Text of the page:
posted by spock at 4:44 AM - 30 comments

Welcome to Haider, a Bollywood version of Hamlet set for a controversial, much anticipated release this autumn. Vishal Bhardwaj's latest Shakespearian adaptation turns the Prince of Denmark into a philosophy student from Kashmir, the former Himalayan princedom, who returns home from university after hearing that his doctor father has disappeared and his mother is in a new relationship. View the trailer here - captions available. [more inside]
posted by Ziggy500 at 3:41 AM - 17 comments

July 27

"The Wall Street Journal has selected 100 legacies from World War I that continue to shape our lives today." You can sort according to your interest via the tabs at the top of the page. [Previously]
posted by joseph conrad is fully awesome at 10:40 PM - 13 comments

Is Race Plastic? My Trip Into the "Ethnic Plastic Surgery" Minefield The writing is delightful, the subject is unsettling and the advice not to google any of the proceedure images should be heeded.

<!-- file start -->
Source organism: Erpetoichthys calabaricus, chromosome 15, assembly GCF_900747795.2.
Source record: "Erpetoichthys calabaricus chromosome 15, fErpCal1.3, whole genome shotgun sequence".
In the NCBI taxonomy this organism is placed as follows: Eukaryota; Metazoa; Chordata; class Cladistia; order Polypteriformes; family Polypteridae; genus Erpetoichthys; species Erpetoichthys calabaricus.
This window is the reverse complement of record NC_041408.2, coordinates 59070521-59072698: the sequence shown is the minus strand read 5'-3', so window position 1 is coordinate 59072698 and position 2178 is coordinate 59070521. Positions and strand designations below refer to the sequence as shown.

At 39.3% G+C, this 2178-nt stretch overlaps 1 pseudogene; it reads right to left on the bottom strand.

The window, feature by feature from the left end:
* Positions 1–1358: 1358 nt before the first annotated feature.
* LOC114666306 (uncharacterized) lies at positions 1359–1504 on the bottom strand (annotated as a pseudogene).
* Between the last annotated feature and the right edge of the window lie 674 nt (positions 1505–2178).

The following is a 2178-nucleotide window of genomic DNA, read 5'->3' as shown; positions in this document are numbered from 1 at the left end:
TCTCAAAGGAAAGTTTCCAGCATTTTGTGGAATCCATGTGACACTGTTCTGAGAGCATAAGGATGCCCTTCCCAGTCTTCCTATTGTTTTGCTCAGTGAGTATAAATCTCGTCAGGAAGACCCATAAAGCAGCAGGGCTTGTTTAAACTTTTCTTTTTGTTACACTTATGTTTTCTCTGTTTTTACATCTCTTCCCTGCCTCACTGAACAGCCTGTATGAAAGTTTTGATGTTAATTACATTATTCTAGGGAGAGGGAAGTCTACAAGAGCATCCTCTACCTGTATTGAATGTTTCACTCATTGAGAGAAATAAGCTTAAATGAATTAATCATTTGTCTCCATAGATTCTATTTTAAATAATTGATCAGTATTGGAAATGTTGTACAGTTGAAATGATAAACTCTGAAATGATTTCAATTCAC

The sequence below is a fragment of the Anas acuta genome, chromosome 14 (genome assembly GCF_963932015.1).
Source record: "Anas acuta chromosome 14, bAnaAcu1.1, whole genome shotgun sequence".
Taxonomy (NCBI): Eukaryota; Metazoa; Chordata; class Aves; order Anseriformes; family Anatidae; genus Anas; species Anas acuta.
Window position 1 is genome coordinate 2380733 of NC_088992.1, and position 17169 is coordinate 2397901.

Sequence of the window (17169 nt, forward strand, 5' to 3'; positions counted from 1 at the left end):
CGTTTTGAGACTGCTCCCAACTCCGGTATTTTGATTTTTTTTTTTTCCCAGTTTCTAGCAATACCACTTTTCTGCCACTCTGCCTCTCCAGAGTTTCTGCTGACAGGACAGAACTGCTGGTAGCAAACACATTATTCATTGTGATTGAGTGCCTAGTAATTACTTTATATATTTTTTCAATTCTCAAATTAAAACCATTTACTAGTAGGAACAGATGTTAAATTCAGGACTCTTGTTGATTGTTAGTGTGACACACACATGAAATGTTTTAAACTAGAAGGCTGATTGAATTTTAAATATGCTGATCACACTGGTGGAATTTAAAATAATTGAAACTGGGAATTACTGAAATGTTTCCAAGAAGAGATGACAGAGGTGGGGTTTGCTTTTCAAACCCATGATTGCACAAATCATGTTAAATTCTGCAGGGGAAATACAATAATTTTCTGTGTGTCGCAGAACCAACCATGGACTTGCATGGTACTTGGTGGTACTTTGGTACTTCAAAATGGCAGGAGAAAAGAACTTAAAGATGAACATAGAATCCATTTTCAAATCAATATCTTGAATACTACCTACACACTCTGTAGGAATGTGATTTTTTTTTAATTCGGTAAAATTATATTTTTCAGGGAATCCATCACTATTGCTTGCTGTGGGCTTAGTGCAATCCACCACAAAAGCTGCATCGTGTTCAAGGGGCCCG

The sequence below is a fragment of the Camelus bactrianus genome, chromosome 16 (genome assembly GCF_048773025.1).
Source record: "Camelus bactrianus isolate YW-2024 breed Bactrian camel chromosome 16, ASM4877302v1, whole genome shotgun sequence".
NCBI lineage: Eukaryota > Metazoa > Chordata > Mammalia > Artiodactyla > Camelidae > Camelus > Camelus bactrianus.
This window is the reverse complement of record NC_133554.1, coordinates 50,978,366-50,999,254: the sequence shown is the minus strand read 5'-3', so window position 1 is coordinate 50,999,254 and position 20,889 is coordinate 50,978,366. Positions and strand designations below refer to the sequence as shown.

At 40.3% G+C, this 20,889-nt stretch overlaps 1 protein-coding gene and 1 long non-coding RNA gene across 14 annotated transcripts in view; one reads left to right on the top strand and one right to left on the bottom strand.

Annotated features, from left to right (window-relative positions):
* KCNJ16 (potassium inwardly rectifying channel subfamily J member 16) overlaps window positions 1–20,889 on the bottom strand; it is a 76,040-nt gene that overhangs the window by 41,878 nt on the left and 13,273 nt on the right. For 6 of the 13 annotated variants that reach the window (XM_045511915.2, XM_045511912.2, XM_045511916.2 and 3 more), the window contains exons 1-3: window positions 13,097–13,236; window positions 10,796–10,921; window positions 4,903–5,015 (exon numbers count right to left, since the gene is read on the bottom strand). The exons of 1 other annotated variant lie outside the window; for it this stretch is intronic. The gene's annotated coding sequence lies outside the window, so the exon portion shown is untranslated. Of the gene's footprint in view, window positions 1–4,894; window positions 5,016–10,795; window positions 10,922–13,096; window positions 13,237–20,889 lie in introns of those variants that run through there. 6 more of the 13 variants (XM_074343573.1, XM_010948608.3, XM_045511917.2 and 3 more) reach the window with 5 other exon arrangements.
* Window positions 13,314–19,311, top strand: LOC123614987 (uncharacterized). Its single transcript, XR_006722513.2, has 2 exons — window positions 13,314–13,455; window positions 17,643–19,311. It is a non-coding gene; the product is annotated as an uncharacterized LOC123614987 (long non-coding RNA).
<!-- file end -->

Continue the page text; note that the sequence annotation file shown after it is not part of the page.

posted by viggorlijah at 10:04 PM - 30 comments

"Masuma Ahuja and Denise Lu for the Washington Post applied a technique called databending to a bunch of photos. The idea is that computer files — even though they represent different things like documents, images, and audio — encode data in one form or another. It's just that sound files encode beats, notes, and rhythms, whereas image files encode hue, saturation, and brightness. So when you treat image files as if they were audio, you get some interesting results. Jamie Boulton has a detailed description on how to do this yourself with Audacity Effects." [via]
posted by Room 641-A at 9:48 PM - 15 comments

Born in 1913, Rose Murphy was an imaginative and percussive jazz pianist and singer nicknamed "the Chee-Chee Girl" for obvious reasons. Although she didn't make many recordings, she continued to perform up until her death in 1989. [more inside]
posted by Orange Dinosaur Slide at 8:20 PM - 6 comments